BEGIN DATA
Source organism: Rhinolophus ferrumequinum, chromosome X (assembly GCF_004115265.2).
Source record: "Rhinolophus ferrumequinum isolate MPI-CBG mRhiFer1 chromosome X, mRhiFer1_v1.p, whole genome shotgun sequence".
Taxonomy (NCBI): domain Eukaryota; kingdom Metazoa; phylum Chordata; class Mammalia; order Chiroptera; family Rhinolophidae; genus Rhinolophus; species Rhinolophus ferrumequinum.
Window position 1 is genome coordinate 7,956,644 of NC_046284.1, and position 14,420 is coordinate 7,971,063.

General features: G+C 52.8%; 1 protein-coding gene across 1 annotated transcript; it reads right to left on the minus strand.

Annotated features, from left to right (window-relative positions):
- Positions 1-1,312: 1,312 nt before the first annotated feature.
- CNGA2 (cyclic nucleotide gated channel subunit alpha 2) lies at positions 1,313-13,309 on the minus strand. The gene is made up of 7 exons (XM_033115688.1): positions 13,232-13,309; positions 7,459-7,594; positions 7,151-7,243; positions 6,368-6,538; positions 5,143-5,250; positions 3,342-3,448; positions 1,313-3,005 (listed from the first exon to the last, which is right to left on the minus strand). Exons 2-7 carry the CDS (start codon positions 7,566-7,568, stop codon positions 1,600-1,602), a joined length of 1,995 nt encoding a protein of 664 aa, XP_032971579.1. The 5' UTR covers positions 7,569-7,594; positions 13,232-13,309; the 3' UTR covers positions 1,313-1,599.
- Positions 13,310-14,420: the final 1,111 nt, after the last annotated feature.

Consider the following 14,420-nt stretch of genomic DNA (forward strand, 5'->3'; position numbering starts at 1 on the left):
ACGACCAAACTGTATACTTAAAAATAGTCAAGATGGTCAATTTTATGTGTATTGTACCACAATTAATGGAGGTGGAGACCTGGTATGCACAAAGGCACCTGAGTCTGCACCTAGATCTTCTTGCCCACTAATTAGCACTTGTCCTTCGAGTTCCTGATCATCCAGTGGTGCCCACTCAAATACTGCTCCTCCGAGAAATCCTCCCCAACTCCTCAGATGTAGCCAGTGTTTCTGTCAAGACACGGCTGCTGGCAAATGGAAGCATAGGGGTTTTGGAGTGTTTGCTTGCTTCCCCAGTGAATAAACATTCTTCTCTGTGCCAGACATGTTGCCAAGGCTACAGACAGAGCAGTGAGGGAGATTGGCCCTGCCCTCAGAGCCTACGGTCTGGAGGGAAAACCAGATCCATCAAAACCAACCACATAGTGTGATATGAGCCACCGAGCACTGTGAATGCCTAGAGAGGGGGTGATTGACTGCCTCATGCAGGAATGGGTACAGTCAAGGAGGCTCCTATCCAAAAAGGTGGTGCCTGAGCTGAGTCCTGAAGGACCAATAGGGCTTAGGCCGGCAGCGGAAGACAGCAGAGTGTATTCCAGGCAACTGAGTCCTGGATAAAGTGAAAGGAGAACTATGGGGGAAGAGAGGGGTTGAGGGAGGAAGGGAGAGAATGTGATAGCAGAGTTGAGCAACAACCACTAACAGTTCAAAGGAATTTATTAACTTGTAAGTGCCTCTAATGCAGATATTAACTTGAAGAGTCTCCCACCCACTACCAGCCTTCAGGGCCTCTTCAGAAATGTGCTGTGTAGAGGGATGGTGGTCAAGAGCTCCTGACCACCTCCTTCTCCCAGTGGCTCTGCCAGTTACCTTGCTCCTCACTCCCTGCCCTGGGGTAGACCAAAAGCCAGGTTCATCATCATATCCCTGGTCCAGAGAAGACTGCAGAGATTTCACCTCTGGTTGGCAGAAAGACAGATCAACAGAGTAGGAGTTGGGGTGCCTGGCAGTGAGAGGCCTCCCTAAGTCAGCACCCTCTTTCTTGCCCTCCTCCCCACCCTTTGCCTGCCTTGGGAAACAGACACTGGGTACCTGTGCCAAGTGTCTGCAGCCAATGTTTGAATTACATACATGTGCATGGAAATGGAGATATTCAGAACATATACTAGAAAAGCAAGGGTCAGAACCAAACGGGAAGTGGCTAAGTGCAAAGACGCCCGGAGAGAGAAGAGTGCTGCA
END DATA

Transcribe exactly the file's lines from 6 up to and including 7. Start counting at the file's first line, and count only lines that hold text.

Annotated features, from left to right (window-relative positions):
- Positions 1-1,312: 1,312 nt before the first annotated feature.